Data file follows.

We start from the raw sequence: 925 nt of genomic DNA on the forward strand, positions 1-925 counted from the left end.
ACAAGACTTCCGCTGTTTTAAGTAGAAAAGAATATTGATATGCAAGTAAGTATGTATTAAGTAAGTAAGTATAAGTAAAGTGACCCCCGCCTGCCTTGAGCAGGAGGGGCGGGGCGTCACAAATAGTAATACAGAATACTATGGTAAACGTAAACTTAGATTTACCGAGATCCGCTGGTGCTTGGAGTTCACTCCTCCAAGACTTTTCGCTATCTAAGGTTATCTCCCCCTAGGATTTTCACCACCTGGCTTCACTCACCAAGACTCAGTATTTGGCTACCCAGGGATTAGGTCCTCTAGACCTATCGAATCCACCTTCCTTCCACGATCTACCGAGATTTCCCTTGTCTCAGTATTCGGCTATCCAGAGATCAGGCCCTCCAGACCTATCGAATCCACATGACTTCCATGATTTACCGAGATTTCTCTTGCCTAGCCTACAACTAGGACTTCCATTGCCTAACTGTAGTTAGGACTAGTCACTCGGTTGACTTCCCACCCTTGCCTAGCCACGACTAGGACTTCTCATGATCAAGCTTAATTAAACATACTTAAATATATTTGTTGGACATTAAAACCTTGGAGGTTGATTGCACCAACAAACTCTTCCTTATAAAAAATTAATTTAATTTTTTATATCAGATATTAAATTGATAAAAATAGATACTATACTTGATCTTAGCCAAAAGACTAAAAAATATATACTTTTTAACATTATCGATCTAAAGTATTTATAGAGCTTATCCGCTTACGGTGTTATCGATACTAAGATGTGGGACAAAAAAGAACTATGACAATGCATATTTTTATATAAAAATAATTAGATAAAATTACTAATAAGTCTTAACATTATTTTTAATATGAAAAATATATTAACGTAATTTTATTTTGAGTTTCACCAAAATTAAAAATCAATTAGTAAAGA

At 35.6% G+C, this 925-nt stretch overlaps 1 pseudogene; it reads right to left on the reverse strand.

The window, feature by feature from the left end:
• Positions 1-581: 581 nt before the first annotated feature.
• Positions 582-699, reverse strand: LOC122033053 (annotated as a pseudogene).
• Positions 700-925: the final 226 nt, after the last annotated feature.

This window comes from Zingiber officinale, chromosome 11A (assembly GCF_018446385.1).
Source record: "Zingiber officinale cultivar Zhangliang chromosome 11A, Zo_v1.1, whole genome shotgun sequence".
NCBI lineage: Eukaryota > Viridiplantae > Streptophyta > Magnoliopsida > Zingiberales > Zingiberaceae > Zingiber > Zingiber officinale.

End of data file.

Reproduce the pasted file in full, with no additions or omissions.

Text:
We start from the raw sequence: 925 nt of genomic DNA on the forward strand, positions 1-925 counted from the left end.
ACAAGACTTCCGCTGTTTTAAGTAGAAAAGAATATTGATATGCAAGTAAGTATGTATTAAGTAAGTAAGTATAAGTAAAGTGACCCCCGCCTGCCTTGAGCAGGAGGGGCGGGGCGTCACAAATAGTAATACAGAATACTATGGTAAACGTAAACTTAGATTTACCGAGATCCGCTGGTGCTTGGAGTTCACTCCTCCAAGACTTTTCGCTATCTAAGGTTATCTCCCCCTAGGATTTTCACCACCTGGCTTCACTCACCAAGACTCAGTATTTGGCTACCCAGGGATTAGGTCCTCTAGACCTATCGAATCCACCTTCCTTCCACGATCTACCGAGATTTCCCTTGTCTCAGTATTCGGCTATCCAGAGATCAGGCCCTCCAGACCTATCGAATCCACATGACTTCCATGATTTACCGAGATTTCTCTTGCCTAGCCTACAACTAGGACTTCCATTGCCTAACTGTAGTTAGGACTAGTCACTCGGTTGACTTCCCACCCTTGCCTAGCCACGACTAGGACTTCTCATGATCAAGCTTAATTAAACATACTTAAATATATTTGTTGGACATTAAAACCTTGGAGGTTGATTGCACCAACAAACTCTTCCTTATAAAAAATTAATTTAATTTTTTATATCAGATATTAAATTGATAAAAATAGATACTATACTTGATCTTAGCCAAAAGACTAAAAAATATATACTTTTTAACATTATCGATCTAAAGTATTTATAGAGCTTATCCGCTTACGGTGTTATCGATACTAAGATGTGGGACAAAAAAGAACTATGACAATGCATATTTTTATATAAAAATAATTAGATAAAATTACTAATAAGTCTTAACATTATTTTTAATATGAAAAATATATTAACGTAATTTTATTTTGAGTTTCACCAAAATTAAAAATCAATTAGTAAAGA

At 35.6% G+C, this 925-nt stretch overlaps 1 pseudogene; it reads right to left on the reverse strand.

The window, feature by feature from the left end:
• Positions 1-581: 581 nt before the first annotated feature.
• Positions 582-699, reverse strand: LOC122033053 (annotated as a pseudogene).
• Positions 700-925: the final 226 nt, after the last annotated feature.

This window comes from Zingiber officinale, chromosome 11A (assembly GCF_018446385.1).
Source record: "Zingiber officinale cultivar Zhangliang chromosome 11A, Zo_v1.1, whole genome shotgun sequence".
NCBI lineage: Eukaryota > Viridiplantae > Streptophyta > Magnoliopsida > Zingiberales > Zingiberaceae > Zingiber > Zingiber officinale.